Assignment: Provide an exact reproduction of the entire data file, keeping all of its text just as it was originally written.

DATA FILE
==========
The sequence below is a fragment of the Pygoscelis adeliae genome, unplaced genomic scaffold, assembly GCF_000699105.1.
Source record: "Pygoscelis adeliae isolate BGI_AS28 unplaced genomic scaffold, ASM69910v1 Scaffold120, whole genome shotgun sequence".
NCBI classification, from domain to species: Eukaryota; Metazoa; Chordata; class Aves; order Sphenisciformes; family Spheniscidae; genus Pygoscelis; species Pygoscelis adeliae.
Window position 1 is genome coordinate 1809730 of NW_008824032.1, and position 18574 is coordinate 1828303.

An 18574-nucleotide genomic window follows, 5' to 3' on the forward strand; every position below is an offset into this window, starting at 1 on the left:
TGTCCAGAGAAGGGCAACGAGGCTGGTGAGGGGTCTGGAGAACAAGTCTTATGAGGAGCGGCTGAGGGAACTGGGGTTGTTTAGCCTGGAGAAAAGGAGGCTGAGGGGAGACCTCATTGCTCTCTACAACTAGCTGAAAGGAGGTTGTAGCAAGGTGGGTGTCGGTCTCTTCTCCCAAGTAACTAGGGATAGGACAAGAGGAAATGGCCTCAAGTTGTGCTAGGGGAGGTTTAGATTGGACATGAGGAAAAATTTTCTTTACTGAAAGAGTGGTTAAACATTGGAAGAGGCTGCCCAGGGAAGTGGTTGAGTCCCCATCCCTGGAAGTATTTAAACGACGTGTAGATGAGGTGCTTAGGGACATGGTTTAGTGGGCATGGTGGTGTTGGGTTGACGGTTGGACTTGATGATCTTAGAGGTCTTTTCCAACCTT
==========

The sequence below is a fragment of the Pygoscelis adeliae genome, unplaced genomic scaffold, assembly GCF_000699105.1.
Source record: "Pygoscelis adeliae isolate BGI_AS28 unplaced genomic scaffold, ASM69910v1 Scaffold120, whole genome shotgun sequence".
NCBI classification, from domain to species: Eukaryota; Metazoa; Chordata; class Aves; order Sphenisciformes; family Spheniscidae; genus Pygoscelis; species Pygoscelis adeliae.
Window position 1 is genome coordinate 1809730 of NW_008824032.1, and position 18574 is coordinate 1828303.

An 18574-nucleotide genomic window follows, 5' to 3' on the forward strand; every position below is an offset into this window, starting at 1 on the left:
TGTCCAGAGAAGGGCAACGAGGCTGGTGAGGGGTCTGGAGAACAAGTCTTATGAGGAGCGGCTGAGGGAACTGGGGTTGTTTAGCCTGGAGAAAAGGAGGCTGAGGGGAGACCTCATTGCTCTCTACAACTAGCTGAAAGGAGGTTGTAGCAAGGTGGGTGTCGGTCTCTTCTCCCAAGTAACTAGGGATAGGACAAGAGGAAATGGCCTCAAGTTGTGCTAGGGGAGGTTTAGATTGGACATGAGGAAAAATTTTCTTTACTGAAAGAGTGGTTAAACATTGGAAGAGGCTGCCCAGGGAAGTGGTTGAGTCCCCATCCCTGGAAGTATTTAAACGACGTGTAGATGAGGTGCTTAGGGACATGGTTTAGTGGGCATGGTGGTGTTGGGTTGACGGTTGGACTTGATGATCTTAGAGGTCTTTTCCAACCTT